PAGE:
So I recently had my first ever issue with the spelling of places in my novel. Someone pronounced a rather illustrious city, Ethil, incorrectly. Ethil is not pronounced with a 'f' sound as in 'fill', it is pronounced with a 'th' sound as in 'the' or 'þorn'.

To be honest, removing þ from the alphabet was a total mistake. It is an absolutely necessary letter and I am deeply upset that such a useful letter fell out of use. 'Th' has about 500 pronunciations anyway, so þ would be a good letter to help differentiate between them.


Should I write Ethil or Eþil?

If I campaign hard enough or start using þ in my everyday life, will þ - the most useful letter - once again become a letter?

I used my own story as an example, however, this encompasses anybody's story where they might want to use weird letters, like æ for example.


Will the average reader know how to pronounce these letters? How can you help a reader know which sound a combination of letters or letter makes if it has a lot of pronunciations, like 'th'?

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    Was your unfortunate reader cockney? I can't imagine another reason why anyone would look at TH and pronounce it F. Jan 4, 2017 at 20:38
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    @LaurenIpsum Exactly :-) Daniel, another way to check how people would likely pronounce your made-up name is to make a computer read it out loud, then adjust your spelling so Siri would sound right to you. If you do not like the way your name looks when spelled that way, and you really need Manchester to be pronounced Liverpool, you will have to provide your reader with a glossary of terms.
    – Lew
    Jan 4, 2017 at 21:01
  • @Lew, ah, the famous ghoti/fish dilemma. A classic. Jan 4, 2017 at 22:30

2 Answers 2


Pronunciation is part of aural speech and cannot be wholly derived from the written form of languages, at least not in English. There are thousands of real place names that people pronounce differently. If you are going to make up place names in a written work that no one will ever hear pronounced, then different people are going to pronounce them in different ways.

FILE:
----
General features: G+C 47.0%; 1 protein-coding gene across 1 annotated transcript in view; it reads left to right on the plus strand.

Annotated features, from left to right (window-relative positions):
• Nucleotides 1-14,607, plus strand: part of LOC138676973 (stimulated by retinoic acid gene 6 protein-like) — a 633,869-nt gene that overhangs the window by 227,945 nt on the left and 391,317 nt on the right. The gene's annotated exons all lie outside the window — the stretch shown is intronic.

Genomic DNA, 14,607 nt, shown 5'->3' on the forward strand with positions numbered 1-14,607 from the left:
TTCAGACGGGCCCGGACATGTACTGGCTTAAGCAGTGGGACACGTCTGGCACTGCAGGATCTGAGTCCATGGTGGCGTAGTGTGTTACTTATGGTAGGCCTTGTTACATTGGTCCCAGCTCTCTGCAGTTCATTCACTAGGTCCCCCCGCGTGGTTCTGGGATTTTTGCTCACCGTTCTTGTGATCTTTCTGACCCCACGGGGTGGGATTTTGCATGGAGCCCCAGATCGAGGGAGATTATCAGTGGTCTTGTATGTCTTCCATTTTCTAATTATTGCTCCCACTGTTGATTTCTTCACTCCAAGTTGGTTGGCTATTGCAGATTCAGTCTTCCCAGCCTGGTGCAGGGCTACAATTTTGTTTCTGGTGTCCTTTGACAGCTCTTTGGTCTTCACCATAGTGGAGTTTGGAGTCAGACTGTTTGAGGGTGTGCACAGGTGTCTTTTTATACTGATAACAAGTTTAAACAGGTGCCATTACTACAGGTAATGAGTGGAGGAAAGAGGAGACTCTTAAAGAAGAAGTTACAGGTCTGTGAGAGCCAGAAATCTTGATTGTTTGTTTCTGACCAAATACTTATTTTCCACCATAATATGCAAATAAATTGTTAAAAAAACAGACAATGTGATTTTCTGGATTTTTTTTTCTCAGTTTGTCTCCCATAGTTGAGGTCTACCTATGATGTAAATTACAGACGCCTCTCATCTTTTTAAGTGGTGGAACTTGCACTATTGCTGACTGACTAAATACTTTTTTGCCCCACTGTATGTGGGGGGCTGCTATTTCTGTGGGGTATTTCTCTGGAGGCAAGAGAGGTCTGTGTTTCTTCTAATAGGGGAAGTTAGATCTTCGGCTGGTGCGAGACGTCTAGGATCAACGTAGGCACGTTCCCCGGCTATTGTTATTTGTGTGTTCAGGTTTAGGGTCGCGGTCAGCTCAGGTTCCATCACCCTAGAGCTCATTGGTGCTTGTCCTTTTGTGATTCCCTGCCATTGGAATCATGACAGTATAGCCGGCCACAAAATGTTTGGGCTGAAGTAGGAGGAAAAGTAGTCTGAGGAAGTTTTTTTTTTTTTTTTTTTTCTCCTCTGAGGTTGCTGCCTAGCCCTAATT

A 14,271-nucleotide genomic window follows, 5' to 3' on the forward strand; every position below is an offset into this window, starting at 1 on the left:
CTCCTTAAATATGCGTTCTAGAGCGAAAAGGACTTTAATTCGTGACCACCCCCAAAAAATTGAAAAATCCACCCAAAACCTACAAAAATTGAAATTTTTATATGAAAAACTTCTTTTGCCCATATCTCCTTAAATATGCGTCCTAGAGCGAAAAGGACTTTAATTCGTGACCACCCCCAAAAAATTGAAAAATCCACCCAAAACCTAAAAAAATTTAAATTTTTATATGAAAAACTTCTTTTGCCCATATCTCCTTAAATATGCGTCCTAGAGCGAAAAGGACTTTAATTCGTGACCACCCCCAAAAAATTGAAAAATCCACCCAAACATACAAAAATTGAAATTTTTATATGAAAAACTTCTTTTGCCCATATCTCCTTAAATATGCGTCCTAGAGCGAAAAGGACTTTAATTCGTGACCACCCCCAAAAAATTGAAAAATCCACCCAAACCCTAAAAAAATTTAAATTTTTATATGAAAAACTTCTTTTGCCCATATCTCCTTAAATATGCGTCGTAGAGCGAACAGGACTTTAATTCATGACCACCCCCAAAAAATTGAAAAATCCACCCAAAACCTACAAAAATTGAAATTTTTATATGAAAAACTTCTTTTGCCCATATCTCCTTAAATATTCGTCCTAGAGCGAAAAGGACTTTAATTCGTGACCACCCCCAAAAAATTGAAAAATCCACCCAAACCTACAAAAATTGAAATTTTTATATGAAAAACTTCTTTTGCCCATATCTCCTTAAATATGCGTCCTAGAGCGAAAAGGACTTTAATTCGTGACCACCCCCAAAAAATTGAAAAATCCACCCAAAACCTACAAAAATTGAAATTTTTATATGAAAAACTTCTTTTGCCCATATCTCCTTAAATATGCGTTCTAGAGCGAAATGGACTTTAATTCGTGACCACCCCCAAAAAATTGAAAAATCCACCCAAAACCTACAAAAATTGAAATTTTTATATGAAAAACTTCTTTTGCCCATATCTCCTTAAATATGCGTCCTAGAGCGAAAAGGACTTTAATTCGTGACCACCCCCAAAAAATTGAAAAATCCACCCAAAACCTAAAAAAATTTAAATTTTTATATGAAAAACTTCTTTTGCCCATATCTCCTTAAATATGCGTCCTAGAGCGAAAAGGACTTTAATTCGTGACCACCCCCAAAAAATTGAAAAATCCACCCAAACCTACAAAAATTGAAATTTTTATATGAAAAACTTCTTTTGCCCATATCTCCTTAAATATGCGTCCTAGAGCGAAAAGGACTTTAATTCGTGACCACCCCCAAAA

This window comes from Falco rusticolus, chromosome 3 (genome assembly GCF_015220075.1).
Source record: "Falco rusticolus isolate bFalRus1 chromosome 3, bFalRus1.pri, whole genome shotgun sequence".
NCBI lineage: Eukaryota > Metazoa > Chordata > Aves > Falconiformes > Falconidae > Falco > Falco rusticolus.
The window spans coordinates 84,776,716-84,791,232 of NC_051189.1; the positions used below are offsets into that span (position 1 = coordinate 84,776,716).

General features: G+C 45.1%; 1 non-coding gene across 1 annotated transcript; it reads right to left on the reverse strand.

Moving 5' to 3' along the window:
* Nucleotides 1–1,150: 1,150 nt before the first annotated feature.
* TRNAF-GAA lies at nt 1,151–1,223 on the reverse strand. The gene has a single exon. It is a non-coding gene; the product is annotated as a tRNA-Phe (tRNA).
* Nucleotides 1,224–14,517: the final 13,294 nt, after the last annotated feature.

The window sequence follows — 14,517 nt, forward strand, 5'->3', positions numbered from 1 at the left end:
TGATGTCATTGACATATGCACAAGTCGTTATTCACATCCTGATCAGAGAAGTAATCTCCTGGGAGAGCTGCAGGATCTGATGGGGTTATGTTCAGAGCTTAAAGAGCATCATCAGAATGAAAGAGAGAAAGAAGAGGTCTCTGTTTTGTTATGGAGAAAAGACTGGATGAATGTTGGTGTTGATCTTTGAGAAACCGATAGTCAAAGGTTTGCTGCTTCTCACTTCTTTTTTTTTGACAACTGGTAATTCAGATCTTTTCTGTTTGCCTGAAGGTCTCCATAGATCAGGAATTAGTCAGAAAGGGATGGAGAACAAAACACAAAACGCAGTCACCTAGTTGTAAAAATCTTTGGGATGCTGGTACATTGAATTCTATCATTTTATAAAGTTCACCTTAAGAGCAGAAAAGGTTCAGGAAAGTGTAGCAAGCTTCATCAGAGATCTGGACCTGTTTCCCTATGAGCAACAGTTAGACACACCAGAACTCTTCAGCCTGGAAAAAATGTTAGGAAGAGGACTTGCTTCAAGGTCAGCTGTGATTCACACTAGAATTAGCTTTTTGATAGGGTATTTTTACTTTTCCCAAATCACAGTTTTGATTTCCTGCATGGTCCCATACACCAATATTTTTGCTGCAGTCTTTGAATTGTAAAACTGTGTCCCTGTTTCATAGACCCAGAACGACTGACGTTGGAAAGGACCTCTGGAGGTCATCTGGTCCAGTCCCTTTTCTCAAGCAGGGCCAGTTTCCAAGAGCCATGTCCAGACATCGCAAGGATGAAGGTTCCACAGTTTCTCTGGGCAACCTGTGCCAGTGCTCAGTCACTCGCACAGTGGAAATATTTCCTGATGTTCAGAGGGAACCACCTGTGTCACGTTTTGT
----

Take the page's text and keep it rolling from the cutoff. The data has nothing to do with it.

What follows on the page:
Bringing back old letters is not going to happen and using them will not fix your pronunciation issues. There is a formal notation for writing down actual pronunciation, but it is unreadable to those not trained in it. Nothing else is precise and one more letter would not make it so.

But the real question is, why do you care? What does it matter if some people pronounce your made up words differently from what you imagined? Do they enjoy the story less as a result?

If you really do care, I think you have two options.

  1. Provide a pronunciation key for the names in your book.

  2. Create names whose default pronunciation matches what you have in your head.

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    3. Publish your writing only as audiobooks.
    – The Photon
    Jan 5, 2017 at 0:07
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    I always talk about the books my friends and I are reading with them, and sometimes we pronounce downright weird spellings differently. I don't want readers of my book to have the same issue. Jan 5, 2017 at 6:02

Using þ in a story will not bring it back as a letter in English. So keep that in mind if you decide to use it.

As for whether an average reader will know how to pronounce these letters, the answer is not really. In fact, some people have seen thorns in older texts, especially those using blackletter, and mistaken them for y's, which is why some people trying to give an establishment an older feel will use "ye olde" in the name or description and believe the pronunciation to be /ji:/ instead of /ðeː/.

Using the International Phonetic Alphabet (IPA) in an appendix or other pronunciation key will help accurately portray how the words are pronounced (see the last sentence of the prior paragraph for an example). The IPA is the best way for conveying pronunciation. However, the average reader does not know the IPA. So using the IPA will not help most readers, which means relying on a less precise system to convey pronunciation if you want to have the pronunciation guide be accessible to a wider audience.

I, personally, have used thorn, eth, ash, and ø in my stories, but I don't expect most of my readers to be able to pronounce the words containing those letters properly. In fact, I have one character mispronounce Friðuswiþ's name several times to the point of her agreeing to have him call her Frith. I include this in the story because the main character, like the reader, comes from a different culture and is not used to the pronunciation of Friðuswiþ's language; by doing this I let the reader know it is fine if they don't know how to pronounce her name, as not even the main character can figure it out at first.

  • 1
    to be fair, Frithuswith is a tongue-twister even without the antique letters. :) Jan 4, 2017 at 22:32

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